LAYTON — After 11 years in Ogden, Northern Utah’s annual Veterans Day Parade is headed south — and organizers say this year it will have a monumental ending.
The 12th annual parade is set for Veterans Day, Nov. 11 with the procession beginning at 11:11 a.m. — all a symbolic gesture to the exact moment the World War I Armistice was signed 99 years ago. The armistice ended combat in The Great War and Armistice Day became an annual holiday in the United States, eventually renamed Veterans Day to honor those who participated in all of America's wars.
Dennis Howland, president of the Northern Utah chapter of Vietnam Veterans of America and head organizer of the parade, said staging will begin at 9:30 a.m. at the intersection of Talbot Drive and Elm Street. The route will head west on Gentile Street, then north up Wasatch Drive before ending at the Layton Commons Park, 437 N. Wasatch Drive.
The parade is scheduled to conclude at 1:30 p.m. and will be followed by a groundbreaking ceremony for the construction of a replica of the Vietnam Veterans Memorial wall.
Howland said the monument will be about 80 percent of the size of the original wall in Washington D.C. and will have the names of all 58,000-plus Americans who died fighting in Vietnam etched into it.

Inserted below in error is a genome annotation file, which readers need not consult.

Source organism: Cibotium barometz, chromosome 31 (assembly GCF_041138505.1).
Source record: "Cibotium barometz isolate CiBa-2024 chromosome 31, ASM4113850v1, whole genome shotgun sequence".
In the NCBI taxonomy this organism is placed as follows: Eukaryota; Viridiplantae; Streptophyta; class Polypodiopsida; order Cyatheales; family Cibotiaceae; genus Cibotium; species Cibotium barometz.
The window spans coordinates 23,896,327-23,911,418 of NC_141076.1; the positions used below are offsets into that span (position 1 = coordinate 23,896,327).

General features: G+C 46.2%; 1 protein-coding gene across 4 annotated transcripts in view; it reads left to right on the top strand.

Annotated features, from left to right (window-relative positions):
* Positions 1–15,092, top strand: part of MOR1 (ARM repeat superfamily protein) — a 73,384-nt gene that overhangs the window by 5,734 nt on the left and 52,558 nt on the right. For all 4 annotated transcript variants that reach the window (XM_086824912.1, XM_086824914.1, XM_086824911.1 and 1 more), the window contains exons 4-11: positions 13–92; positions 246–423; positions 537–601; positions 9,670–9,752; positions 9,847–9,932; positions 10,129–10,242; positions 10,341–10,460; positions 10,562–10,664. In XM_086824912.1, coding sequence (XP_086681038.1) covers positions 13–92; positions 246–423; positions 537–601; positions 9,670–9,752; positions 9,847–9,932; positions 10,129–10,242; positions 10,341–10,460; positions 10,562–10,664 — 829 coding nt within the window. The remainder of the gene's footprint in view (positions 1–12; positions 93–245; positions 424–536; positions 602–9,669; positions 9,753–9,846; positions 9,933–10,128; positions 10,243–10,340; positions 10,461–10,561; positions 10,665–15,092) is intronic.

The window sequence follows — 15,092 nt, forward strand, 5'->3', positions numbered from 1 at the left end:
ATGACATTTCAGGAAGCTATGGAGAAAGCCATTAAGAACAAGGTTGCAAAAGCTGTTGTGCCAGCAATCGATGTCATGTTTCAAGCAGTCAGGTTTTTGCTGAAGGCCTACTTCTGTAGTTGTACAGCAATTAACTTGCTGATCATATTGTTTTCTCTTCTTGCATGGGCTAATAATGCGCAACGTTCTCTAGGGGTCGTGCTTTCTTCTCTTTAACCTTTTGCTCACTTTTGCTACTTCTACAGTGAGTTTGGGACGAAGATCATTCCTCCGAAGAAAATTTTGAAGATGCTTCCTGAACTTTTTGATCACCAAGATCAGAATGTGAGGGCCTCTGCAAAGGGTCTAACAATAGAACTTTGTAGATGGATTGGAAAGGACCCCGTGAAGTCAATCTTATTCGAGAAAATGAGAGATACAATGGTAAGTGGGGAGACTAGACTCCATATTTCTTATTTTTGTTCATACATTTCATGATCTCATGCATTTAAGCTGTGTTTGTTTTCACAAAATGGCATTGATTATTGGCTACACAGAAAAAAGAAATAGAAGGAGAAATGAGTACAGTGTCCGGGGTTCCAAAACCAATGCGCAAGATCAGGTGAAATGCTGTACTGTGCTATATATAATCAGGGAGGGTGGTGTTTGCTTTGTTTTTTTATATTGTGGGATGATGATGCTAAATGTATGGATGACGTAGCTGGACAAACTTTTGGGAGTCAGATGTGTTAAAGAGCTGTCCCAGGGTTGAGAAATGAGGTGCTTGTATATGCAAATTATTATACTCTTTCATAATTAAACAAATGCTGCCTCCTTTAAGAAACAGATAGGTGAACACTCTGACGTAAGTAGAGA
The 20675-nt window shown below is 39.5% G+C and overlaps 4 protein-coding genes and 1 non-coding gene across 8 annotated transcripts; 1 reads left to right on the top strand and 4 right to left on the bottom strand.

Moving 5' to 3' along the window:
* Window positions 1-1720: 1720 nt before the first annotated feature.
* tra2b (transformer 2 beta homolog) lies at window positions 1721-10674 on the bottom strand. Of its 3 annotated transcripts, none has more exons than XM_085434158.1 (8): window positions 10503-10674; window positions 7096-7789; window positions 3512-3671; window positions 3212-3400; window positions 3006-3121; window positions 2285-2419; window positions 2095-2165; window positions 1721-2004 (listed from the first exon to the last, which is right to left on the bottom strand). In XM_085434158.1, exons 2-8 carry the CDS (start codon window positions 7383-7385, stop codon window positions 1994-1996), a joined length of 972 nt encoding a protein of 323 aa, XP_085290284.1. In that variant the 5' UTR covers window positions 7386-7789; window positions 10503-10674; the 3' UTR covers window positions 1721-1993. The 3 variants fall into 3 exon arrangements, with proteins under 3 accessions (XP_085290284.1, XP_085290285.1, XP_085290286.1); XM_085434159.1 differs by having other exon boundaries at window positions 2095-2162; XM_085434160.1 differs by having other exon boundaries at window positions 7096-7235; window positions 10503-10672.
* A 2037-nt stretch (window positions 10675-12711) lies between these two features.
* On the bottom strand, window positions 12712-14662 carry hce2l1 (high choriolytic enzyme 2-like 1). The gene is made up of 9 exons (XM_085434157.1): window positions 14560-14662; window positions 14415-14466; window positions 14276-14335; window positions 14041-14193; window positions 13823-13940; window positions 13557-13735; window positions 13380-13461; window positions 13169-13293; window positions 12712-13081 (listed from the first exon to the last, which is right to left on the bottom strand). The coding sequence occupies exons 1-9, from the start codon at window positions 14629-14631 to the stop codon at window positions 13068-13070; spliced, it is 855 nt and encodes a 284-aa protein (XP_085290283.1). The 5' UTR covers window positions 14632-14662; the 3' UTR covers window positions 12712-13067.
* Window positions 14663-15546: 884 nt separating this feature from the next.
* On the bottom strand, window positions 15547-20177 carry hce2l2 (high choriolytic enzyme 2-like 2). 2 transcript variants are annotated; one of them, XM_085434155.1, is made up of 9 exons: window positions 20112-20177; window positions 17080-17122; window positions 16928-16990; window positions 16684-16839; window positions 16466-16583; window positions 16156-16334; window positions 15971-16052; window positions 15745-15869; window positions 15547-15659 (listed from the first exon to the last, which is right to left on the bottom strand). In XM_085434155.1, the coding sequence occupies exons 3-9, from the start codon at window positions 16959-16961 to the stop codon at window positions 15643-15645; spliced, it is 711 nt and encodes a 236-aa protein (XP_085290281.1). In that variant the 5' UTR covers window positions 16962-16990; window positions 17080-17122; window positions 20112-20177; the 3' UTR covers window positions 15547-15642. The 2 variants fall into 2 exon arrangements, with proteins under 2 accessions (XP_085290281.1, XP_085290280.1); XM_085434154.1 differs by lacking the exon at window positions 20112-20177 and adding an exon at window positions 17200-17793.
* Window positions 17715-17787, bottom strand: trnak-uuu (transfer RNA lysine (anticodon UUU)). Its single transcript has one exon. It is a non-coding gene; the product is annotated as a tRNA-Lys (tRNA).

“If you put it onto a football field, it would touch both goal posts,” he said.
The wall is manufactured by a Texas-based company called American Veterans Traveling Tribute. Howland has been working to fund construction of the monument for several years, holding fundraisers, selling personalized bricks that will be placed around the wall and canvassing support from private donors.
Earlier this year, the Utah State Legislature made a one-time appropriation of $100,000 to help fund the wall.
“It’s been a challenge, raising the money we need,” Howland said. “We still have a ways to go, but we’re at a stage with our funding where we’re comfortable ordering the wall and moving forward with the groundbreaking.”
Howland said he’s raised about $430,000 so far, just shy of his initial $500,000 goal.
The wall will be erected on a vacant patch of land on the north end of Commons Park. Layton City donated the land, will help with some of the construction and will donate some other infrastructure, according to Mayor Bob Stevenson.
“It will be a great addition to our park,” Stevenson said. “We’ve been on board with the idea from the beginning. It’s going to be a landmark, not just for Layton, but for the entire county and the entire state.”
Howland said it will take about four months to engrave the wall and another two months to treat its exterior. He hopes it will be dedicated by mid-July.